Non-toxic living, Personal Care, Recipies

Zero waste teeth

We were sharing with a group how plastic toothbrushes never biodegrade when someone exclaimed, “But our teeth will start to biodegrade without brushing them!” True. Please don’t stop brushing your teeth :). Fortunately you can keep your dentist happy and avoid most plastic packaging while caring for your pearly whites.

Here is the zero waste dental care products our family has been using since early 2018. So far our dentist has been happy! No cavities here!

Tooth brushes

Every plastic toothbrush you have ever used still exists out there somewhere. Think about that for a second….I’ve used quite a few plastic toothbrushes in my life! Since toothbrushes should be replaced every 3-6 months, it doesn’t make sense to make it out of a material that lasts 1,000+ years.

Fortunately, bamboo toothbrush companies are popping up everywhere! Our favorite brand is Brush with Bamboo, but others are probably good too (and no, this post isn’t sponsored). We buy the 12 pack since it is the most economic. They are cheaper to buy on Amazon than directly from the company, but the packs at Amazon come with some plastic tape around the box whereas Brush with Bamboo ships everything with paper tape and plain cardboard. I also love that they have a kid’s size. The bristles are also 100% biobased (meaning, not made out of fossil fuels), but they are not technically compostable. Unlike plastic bristles, they will eventually break down, but to be certified compostable a product has to break down within a year and the bristles will take longer than this. There are toothbrushes that use pig hair bristles and will compost quickly, but they are from the pig industry in China which I wasn’t too excited about being a part of. If you do want to try them, one brand name is Gaia Guy.

When we go to the dentist every 6 months, we simply say no thank-you to the freebie plastic toothbrushes. By now our dentist is used to it 🙂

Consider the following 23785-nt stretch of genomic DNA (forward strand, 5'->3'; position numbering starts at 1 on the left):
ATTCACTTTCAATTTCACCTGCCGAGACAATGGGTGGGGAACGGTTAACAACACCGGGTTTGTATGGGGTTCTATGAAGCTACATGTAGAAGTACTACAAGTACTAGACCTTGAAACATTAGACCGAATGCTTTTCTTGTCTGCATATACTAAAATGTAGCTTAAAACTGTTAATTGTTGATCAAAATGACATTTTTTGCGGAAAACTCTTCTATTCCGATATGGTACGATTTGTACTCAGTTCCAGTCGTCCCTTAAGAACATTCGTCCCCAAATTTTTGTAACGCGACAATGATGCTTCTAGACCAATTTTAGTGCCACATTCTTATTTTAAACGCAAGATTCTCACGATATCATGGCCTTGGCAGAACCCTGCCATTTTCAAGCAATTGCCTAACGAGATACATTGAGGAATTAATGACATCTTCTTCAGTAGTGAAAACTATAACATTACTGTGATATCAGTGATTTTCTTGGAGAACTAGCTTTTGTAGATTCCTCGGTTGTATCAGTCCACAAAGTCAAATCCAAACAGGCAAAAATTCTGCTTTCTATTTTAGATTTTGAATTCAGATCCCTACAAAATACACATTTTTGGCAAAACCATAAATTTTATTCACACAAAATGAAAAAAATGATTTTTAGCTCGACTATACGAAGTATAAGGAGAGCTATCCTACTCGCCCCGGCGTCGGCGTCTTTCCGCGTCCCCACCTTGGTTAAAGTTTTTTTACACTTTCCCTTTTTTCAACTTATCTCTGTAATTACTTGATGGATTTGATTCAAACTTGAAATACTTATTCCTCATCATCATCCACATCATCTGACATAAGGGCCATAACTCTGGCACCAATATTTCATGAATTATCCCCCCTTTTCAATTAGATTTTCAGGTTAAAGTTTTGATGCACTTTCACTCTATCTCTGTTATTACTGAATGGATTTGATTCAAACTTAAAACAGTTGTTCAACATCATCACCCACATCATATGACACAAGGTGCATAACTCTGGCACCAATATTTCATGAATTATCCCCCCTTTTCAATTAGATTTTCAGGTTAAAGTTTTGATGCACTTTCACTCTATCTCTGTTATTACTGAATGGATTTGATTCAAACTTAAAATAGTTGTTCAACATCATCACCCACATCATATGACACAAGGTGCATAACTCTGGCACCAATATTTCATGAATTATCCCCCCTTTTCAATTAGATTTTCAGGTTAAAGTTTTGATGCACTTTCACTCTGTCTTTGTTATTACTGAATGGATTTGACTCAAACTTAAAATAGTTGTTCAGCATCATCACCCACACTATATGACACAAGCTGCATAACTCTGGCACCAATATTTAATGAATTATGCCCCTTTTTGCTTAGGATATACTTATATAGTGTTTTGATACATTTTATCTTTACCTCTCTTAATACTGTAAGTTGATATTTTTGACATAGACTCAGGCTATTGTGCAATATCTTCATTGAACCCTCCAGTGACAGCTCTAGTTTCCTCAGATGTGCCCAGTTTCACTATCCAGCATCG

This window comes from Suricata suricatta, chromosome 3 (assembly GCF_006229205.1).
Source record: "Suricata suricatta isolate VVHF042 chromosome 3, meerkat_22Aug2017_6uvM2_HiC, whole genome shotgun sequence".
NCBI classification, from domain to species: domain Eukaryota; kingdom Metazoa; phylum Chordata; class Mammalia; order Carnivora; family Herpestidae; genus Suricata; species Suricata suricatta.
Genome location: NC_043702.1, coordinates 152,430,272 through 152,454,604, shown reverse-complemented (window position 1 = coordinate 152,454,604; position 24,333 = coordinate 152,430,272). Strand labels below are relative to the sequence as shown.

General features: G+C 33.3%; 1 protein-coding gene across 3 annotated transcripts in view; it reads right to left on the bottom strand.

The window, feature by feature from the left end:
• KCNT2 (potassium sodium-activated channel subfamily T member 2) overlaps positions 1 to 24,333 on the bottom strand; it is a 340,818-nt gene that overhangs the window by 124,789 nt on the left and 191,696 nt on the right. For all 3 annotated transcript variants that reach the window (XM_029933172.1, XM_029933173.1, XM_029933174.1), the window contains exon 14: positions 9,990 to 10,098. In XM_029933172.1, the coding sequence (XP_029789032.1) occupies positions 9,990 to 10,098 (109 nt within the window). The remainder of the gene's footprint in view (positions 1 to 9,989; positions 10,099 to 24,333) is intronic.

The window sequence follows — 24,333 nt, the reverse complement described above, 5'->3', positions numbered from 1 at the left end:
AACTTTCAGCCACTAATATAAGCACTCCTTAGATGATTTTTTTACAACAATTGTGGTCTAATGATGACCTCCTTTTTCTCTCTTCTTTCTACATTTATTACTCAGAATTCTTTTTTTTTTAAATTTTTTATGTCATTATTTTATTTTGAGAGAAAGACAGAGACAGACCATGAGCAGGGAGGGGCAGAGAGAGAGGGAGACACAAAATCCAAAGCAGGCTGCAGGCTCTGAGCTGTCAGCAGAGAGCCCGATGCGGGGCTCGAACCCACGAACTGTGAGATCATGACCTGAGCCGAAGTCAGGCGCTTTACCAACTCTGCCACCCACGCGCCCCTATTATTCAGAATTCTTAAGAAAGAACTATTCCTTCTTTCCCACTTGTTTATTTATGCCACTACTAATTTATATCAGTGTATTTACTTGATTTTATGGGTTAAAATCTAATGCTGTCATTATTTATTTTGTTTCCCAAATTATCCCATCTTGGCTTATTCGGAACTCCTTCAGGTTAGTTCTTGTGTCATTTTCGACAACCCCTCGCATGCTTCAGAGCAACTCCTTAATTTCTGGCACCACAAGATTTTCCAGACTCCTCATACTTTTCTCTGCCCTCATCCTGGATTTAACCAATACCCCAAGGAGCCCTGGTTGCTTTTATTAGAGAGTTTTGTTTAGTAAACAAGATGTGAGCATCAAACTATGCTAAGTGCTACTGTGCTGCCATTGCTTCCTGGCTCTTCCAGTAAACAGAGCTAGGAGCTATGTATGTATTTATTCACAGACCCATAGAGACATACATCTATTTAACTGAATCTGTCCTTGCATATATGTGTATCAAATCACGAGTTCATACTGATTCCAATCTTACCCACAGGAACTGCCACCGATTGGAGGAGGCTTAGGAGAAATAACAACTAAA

From the Brush with Bamboo website

Toothpaste

When toothpaste was first invented, it was actually tooth power. Over time companies kept adding chemicals until the modern toothpaste was formed. Adding water made the toothpaste susceptible to bacteria growth, so antibacterials had to be added. That made it taste bad, so they had to add artificial flavorers to cover the taste of the antibacterials. And did you know that the foaming from toothpaste does nothing to clean your teeth? A foaming agent is added just for the sake of making it feel like you are doing something important for your teeth. One common ingredient, sodium lauryl sulfate, actually removes healthy gum tissue and can increasing the chance of canker sores!

Now we have removed all those unneeded chemicals from our daily routine and use a tooth powder based on baking soda. At first, we just used plain baking soda. It works just fine, but now we are a little more fancy mostly for the taste :). Here is our recipe and below is a video my kids and I made showing how its done.

  • 2-3 TB baking soda (buy in a large cardboard box at any grocery store)
  • 1/2 teaspoon coconut oil (buy the largest glass jar you can find, the jars are perfect for reuse. Dr Bronner’s brand uses regenerative farming for their coconuts.)
  • 10ish drops peppermint essential oil (Buy at Good Fortune Soap here in Chattanooga, all of their essential oils are refillable).

Mix all together, you might have to warm up the coconut oil first if it is hard as a rock.

If DIYing your toothpaste isn’t your style, then check out Bite. It is a woman-owned company that makes plastic free toothpaste in the form of tablets. You use 1 or 1/2 of a tablet each time you brush. They come in a refillable glass jar.

A word about fluoride. I know there is some controversy over fluoride in city water, but the City of Chattanooga does put fluoride in the city water and that is where our teeth get their fluoride exposure. About once a week, I still use a tiny bit of Tom’s of Maine toothpaste with fluoride on my 5 year olds teeth (not for the 4 year old yet because she swallows it. Kids who can’t spit should never use a toothpaste with fluoride in it). So far 1 tube has lasted 2 years and is about halfway gone, not too bad for a little peace of mind.